Choosing a Field Hockey Position
If you are new to field hockey, understanding the different positions and trying to figure out which one is for you can be quite the challenge. You could be wondering where you’ll fit on the field, or you could already have your mind set.
If you already know that you’re going to play goalie and no one can stop you, go for it! But, if you’re still a little hesitant, read on. This guide will cover all of the different positions and give you a better idea of where you’ll excel.
Standard play involves 11 players on the field at all times, including the goalie. There are four lines of positions: Forward, midfield, defense, and goalie. Within these lines, you can either play a left, right, or center position — the formation varies depending on the coach’s preference. Most of the time, however, there will be at least three players on each line and a fourth player added to one of the lines.
Forwards are the offensive line in field hockey. Their job is to score goals; so they have the least amount of defensive responsibility on the field. There are generally three forwards: The right, left, and center. The center forward is sometimes referred to as the “striker” because her job is to take quick shots on goal. The left and right forwards create plays and move the ball from their respective zones to the center.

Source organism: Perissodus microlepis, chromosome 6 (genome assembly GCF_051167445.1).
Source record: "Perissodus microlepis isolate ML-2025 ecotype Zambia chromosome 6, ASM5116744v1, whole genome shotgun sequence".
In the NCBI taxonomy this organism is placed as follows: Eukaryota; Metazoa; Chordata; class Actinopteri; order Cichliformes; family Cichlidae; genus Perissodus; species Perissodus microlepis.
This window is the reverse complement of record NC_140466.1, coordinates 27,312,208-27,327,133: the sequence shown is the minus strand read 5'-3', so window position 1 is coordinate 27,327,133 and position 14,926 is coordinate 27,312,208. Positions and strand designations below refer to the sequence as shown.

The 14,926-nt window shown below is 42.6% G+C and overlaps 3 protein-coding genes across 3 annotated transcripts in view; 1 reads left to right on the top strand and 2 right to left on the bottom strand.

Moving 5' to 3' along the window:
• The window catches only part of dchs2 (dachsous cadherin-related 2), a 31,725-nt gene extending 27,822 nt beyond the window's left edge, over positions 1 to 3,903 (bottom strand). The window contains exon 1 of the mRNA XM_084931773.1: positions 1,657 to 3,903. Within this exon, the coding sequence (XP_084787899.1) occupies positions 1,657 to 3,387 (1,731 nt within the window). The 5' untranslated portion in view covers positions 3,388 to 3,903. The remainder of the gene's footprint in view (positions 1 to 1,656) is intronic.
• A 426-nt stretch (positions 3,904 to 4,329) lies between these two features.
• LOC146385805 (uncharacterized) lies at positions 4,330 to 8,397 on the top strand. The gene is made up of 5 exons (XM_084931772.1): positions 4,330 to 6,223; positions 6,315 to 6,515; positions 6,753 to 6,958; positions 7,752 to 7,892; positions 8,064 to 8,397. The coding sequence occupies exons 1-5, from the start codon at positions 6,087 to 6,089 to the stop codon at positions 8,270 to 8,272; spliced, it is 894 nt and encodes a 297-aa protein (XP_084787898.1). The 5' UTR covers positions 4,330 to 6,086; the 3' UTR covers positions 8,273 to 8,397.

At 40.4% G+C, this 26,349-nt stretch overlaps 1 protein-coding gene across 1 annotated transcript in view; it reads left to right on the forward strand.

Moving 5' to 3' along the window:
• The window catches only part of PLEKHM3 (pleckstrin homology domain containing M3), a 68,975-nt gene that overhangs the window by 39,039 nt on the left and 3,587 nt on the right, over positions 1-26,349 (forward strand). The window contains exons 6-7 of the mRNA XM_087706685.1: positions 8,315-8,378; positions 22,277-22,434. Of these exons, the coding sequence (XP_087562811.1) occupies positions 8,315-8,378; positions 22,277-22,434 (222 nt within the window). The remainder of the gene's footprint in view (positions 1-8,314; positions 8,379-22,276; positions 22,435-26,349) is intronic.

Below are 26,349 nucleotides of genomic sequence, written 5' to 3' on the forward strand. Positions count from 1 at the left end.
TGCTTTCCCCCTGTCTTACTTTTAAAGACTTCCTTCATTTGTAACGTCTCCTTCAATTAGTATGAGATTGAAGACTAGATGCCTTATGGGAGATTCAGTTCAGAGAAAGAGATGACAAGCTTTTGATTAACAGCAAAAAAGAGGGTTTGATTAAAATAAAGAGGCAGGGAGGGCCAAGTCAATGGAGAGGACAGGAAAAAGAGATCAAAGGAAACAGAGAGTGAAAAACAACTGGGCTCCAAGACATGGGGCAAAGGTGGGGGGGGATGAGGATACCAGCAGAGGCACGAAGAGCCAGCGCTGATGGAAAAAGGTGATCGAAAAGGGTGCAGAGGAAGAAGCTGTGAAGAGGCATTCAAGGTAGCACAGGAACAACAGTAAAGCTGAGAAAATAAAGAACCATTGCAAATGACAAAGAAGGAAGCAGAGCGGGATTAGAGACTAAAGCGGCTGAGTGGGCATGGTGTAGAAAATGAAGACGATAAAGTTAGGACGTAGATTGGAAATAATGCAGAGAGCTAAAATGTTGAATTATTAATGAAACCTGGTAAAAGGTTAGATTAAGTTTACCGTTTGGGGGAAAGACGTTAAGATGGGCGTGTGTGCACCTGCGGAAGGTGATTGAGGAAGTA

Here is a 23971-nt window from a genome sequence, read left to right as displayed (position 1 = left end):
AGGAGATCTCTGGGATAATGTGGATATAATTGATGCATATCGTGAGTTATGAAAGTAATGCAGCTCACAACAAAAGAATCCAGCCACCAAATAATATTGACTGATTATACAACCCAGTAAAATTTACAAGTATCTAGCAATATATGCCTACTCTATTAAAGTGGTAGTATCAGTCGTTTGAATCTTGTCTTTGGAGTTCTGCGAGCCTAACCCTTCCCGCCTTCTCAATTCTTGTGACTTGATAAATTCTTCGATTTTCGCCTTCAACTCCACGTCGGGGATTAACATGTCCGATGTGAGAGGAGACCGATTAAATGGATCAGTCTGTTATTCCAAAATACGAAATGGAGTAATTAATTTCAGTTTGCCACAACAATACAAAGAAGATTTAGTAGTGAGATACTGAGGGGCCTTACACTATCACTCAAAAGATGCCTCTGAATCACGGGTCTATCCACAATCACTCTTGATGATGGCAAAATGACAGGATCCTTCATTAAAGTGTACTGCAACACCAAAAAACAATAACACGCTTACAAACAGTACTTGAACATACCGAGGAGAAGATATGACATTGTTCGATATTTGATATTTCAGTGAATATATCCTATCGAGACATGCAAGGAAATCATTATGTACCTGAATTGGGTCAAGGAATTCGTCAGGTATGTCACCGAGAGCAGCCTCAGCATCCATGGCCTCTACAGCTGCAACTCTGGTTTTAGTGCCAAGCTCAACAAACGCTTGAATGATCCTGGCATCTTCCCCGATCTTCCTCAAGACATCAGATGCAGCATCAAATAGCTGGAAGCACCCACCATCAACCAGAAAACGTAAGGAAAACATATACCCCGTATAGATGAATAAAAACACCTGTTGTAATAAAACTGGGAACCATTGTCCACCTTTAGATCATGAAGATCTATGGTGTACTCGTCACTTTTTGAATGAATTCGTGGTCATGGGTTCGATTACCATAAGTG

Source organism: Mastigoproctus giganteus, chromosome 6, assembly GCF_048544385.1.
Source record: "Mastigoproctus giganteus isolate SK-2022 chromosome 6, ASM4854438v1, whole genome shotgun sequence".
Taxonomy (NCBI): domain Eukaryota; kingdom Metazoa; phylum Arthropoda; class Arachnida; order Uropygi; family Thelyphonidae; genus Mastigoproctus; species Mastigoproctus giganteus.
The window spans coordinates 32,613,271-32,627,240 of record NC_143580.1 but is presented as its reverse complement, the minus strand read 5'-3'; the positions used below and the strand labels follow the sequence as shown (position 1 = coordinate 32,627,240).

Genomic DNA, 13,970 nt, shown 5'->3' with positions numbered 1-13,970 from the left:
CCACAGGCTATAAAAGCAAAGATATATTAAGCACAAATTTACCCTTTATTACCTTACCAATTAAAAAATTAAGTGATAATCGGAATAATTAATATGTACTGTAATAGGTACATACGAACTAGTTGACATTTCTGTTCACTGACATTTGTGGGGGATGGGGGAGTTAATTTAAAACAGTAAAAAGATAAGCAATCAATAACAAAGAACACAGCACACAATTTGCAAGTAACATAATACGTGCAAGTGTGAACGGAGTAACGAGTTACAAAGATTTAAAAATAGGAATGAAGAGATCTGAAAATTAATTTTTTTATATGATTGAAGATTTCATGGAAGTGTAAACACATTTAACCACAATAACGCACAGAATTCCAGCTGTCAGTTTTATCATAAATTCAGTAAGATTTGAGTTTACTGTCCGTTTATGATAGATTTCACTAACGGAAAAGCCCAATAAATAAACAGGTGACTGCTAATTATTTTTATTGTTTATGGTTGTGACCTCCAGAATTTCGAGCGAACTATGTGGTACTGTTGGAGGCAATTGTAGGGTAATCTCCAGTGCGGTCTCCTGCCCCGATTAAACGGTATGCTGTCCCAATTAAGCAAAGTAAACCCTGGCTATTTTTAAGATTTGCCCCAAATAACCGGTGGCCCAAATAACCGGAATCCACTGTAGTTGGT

Faces of Field Hockey ...
Position: Striker / Inner Forward
Date of Birth: March 3, 1979
Getting to know Jamie Dwyer: Dwyer was born in Rockhampton, Queensland. He made his debut to the Australian Men’s Hockey Team in 2001. In 2004, he scored the winning goal in the gold medal match against the Netherlands, making the the final score 2-1 and securing the Kookaburras first ever Olympic gold medal. Since then, he has been named player of the year by the International Hockey Federation three times in 2004, 2007, and 2009, marking him one of the best field hockey players in the world.
The offensive line is generally made up of the fastest players on the team. These players embody ambition and:
- Are usually the best sprinters
- Have highly developed stick skills
- Have lightning quick reflexes
- Are able to take hard and accurate shots on goal
Lastly, they should also have a high level of familiarity and comfort with screening the goalie, deflecting shots, and shooting inside the circle. Most forwards have no problem playing the ball to themselves and are opportunists inside the shooting circle.
Creating turnovers and plays on the offensive line are the main responsibilities for forwards. The only reason a forward would enter into a defensive zone is to receive a pass, with which she would immediately move forward into the offensive zone. Once the ball reaches the offensive line, the forwards are responsible for making plays geared towards beating their opponents’ defense and scoring goals.
The midfield line has the most versatile players of all the positions. The formation generally consists of three midfielders: The center, right, and left. The center midfielder is the “distributer” of the game. She is involved in almost every play, facilitating passes from one side of the field to the other. Right and left midfielders are more like “wings.” They generally position themselves closer to the sidelines to spread the field, create passing options, and work the ball up the sideline from defense to offense.